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Evanescent Wave Coupling & Quantum Tunneling

  1. Feb 19, 2007 #1
    Hi, this is my first post here so apologies for any faux-pas I inadvertly do.

    Anyways, to the subject at hand.

    Evanescent Wave Coupling -> abbrv. -> EWC

    Can someone explain to me evanescent (decaying) waves work?

    I have been reading a wiki article about EWC, and it made many references to these waves in a magnetic field. It talked about how this waves have no energy, unless the are received by something with the same which resonates at the same frequency. Therefore using the theory of electrical resonance.

    How can a wave have no energy? I realise that a simple sine wave has a net effect of zero mathematically, but its still through around positive and negative peaks; and therefore still has energy. It could be something to do with it being a magnetic field though, my knowledge is getting shakey.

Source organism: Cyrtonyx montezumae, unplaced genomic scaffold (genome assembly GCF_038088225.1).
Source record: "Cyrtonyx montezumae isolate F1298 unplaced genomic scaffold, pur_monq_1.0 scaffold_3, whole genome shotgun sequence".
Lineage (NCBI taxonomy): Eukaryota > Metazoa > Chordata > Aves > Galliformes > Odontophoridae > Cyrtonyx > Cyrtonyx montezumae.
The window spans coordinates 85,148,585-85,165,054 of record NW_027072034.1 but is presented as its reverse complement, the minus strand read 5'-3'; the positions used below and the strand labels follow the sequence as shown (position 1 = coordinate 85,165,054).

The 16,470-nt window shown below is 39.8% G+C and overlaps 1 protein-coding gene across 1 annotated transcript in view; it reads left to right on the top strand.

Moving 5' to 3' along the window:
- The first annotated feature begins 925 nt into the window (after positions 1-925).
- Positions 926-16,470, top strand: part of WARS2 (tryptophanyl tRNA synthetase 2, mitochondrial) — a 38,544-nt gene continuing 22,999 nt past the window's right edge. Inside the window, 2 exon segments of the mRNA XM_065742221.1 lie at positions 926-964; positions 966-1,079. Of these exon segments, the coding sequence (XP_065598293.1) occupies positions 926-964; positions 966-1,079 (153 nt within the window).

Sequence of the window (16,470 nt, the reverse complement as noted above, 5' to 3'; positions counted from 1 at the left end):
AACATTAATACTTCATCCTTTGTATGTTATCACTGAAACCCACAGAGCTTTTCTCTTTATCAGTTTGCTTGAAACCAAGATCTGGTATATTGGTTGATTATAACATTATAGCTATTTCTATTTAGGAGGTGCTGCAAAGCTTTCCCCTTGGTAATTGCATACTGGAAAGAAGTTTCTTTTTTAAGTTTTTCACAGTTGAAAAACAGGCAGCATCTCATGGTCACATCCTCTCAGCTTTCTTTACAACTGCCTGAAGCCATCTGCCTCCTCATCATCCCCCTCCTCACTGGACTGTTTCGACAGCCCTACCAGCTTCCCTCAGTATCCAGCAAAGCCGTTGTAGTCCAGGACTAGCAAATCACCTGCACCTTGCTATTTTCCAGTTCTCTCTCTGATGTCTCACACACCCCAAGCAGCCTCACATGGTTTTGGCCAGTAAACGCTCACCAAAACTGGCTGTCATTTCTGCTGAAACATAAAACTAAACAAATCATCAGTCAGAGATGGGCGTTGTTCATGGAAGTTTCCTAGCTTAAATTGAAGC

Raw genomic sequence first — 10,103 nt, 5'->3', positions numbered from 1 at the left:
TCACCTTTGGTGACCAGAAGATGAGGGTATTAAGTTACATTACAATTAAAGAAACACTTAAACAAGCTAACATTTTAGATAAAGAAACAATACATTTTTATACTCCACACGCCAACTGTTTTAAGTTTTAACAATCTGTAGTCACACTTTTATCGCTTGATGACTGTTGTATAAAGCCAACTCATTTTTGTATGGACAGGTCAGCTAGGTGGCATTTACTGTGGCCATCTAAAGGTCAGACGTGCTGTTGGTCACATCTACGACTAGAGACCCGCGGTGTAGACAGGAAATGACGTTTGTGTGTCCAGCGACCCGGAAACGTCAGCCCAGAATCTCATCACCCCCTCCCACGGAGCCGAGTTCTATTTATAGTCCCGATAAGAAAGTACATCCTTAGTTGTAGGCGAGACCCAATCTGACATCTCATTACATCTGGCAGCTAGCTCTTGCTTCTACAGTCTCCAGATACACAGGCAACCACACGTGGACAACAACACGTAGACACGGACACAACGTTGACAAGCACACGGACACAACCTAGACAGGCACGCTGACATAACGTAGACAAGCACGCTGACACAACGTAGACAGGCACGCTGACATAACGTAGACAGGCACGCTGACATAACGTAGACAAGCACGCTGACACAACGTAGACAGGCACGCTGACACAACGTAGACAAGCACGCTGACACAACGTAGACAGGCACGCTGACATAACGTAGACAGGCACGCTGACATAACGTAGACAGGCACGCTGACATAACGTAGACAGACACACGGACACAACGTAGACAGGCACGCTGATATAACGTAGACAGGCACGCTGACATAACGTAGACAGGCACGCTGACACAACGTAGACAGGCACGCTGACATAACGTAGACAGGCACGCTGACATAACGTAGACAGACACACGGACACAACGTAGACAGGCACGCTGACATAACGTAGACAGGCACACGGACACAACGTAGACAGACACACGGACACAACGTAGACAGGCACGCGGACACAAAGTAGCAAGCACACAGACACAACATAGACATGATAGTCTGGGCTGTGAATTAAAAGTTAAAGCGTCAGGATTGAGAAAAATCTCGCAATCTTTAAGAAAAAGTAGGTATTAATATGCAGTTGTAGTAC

It has something to do with quantum tunneling apperently.

    The practical use of EWC is for wireless electricty, that does not affect other electronics (in the way that Inductive Coupling does). My understanding of it is a HF oscillating magnetic field is produced from a transmitter, and reaches a reciever where it induces a current (Lenz's Law of Induction), and the efficiency is increased by electrical resonance of the same frequency as the transmitter.

    I think I've confused myself as much as anyone else, so please ask for any details I've missed.

    Thanks in advanced,
  2. jcsd
  3. Mar 3, 2009 #2

    I am also interested in comments to this question.
  4. Mar 3, 2009 #3
    There's a difference between having and transmitting energy.

    The simple example of evanescent waves would be something like "total internal reflection" of, say, ocean surface waves encountering a (depth) boundary at an angle, and noting that if this bounding region is very narrow then the strength of reflection decreases (transmission/"coupling" occurs). My point is that it is a common classical wave effect, not something peculiar to quantum mechanics (aka. wave mechanics).

    Do you have a source for that "practical use"?
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